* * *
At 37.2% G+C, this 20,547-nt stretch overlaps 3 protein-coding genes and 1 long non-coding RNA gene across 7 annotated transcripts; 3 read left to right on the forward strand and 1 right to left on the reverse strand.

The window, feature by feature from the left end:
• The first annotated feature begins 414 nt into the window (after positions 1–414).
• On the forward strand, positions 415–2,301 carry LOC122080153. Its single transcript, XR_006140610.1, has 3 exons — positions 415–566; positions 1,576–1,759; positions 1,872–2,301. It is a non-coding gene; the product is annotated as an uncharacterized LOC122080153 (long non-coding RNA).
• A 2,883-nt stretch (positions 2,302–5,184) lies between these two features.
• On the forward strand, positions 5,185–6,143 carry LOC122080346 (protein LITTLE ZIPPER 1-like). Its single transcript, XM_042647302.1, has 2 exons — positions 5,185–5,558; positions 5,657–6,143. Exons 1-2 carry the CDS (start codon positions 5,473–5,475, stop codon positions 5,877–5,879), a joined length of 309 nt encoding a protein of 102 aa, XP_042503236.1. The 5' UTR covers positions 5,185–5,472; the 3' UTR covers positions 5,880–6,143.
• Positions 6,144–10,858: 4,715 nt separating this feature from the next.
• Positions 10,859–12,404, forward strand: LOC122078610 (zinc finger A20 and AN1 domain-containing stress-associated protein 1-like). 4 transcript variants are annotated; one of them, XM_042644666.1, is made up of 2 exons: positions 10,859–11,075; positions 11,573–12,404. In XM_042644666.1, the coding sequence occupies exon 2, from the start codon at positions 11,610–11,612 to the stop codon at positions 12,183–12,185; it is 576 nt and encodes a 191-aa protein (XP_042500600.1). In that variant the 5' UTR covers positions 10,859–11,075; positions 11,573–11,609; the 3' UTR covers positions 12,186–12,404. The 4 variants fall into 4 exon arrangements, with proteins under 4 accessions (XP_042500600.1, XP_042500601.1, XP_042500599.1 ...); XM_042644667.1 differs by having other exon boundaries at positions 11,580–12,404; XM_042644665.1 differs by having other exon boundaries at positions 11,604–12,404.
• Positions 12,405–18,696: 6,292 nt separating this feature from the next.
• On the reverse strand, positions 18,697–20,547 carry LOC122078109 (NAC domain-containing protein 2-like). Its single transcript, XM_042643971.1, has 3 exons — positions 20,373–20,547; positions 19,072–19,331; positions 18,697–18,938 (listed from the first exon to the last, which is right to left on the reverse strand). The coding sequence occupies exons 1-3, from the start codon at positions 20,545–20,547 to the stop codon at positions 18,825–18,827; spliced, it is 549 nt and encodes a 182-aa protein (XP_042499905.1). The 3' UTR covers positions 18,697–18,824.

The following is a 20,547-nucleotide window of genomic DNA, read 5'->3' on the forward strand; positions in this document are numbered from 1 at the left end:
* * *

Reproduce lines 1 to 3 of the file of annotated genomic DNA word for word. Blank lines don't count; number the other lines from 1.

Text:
At 37.2% G+C, this 20,547-nt stretch overlaps 3 protein-coding genes and 1 long non-coding RNA gene across 7 annotated transcripts; 3 read left to right on the forward strand and 1 right to left on the reverse strand.

The window, feature by feature from the left end:
• The first annotated feature begins 414 nt into the window (after positions 1–414).